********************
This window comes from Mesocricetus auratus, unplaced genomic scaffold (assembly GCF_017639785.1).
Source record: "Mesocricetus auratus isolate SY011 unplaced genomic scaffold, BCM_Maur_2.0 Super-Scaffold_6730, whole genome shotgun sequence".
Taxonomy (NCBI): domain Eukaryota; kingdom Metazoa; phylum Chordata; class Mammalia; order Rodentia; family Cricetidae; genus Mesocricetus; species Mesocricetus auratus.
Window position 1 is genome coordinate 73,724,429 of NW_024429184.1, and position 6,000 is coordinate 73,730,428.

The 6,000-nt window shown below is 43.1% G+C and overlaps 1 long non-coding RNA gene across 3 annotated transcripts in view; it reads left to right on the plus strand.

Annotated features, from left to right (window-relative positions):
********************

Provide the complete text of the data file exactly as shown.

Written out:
This window comes from Mesocricetus auratus, unplaced genomic scaffold (assembly GCF_017639785.1).
Source record: "Mesocricetus auratus isolate SY011 unplaced genomic scaffold, BCM_Maur_2.0 Super-Scaffold_6730, whole genome shotgun sequence".
Taxonomy (NCBI): domain Eukaryota; kingdom Metazoa; phylum Chordata; class Mammalia; order Rodentia; family Cricetidae; genus Mesocricetus; species Mesocricetus auratus.
Window position 1 is genome coordinate 73,724,429 of NW_024429184.1, and position 6,000 is coordinate 73,730,428.

The 6,000-nt window shown below is 43.1% G+C and overlaps 1 long non-coding RNA gene across 3 annotated transcripts in view; it reads left to right on the plus strand.

Annotated features, from left to right (window-relative positions):